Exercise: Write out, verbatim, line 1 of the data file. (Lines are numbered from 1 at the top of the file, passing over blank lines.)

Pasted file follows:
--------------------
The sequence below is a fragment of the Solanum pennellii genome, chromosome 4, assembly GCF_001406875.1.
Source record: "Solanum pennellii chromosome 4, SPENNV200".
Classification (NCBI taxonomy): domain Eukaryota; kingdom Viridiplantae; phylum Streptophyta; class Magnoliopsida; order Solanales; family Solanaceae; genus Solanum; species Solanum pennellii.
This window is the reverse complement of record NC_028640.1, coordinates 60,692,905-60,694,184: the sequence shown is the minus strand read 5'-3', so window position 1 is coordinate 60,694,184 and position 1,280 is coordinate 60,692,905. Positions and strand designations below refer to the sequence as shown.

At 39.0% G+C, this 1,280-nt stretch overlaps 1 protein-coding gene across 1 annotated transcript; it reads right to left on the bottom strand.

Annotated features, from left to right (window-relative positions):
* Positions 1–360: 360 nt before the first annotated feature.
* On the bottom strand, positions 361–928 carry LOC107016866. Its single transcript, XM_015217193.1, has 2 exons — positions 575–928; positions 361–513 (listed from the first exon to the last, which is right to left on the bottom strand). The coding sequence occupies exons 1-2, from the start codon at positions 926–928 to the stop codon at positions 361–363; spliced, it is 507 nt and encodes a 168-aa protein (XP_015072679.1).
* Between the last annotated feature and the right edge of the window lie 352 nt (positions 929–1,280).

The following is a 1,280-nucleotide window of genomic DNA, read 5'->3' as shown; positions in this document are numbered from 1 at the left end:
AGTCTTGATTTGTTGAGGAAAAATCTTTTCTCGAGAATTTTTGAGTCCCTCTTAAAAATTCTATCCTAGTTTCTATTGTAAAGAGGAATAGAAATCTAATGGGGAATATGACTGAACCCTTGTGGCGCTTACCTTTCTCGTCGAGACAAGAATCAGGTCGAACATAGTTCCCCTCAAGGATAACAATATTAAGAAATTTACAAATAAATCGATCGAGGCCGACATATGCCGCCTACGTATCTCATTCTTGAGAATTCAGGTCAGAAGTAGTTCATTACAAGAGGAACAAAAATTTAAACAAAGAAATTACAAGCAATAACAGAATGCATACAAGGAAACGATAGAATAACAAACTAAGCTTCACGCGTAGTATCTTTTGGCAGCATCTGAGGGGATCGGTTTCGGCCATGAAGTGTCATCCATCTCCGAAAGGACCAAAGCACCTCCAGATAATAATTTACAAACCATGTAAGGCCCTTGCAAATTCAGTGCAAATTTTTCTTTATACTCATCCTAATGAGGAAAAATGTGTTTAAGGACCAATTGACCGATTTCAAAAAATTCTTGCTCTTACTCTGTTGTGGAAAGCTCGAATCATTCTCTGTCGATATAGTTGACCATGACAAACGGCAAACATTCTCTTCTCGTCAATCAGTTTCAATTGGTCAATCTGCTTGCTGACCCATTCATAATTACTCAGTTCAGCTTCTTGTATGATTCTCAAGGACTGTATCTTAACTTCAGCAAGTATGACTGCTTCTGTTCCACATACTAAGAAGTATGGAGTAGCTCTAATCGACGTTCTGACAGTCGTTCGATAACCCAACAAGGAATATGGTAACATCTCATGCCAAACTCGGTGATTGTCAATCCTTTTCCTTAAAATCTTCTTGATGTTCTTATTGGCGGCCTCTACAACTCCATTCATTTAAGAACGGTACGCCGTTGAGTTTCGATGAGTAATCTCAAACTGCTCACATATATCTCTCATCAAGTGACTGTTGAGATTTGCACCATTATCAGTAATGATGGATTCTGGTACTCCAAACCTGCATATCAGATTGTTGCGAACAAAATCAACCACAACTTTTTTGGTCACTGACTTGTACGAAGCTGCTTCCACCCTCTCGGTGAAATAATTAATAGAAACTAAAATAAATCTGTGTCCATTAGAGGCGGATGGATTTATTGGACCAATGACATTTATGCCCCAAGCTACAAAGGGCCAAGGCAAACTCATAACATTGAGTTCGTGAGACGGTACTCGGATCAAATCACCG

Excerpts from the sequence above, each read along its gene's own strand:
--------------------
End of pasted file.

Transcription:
The sequence below is a fragment of the Solanum pennellii genome, chromosome 4, assembly GCF_001406875.1.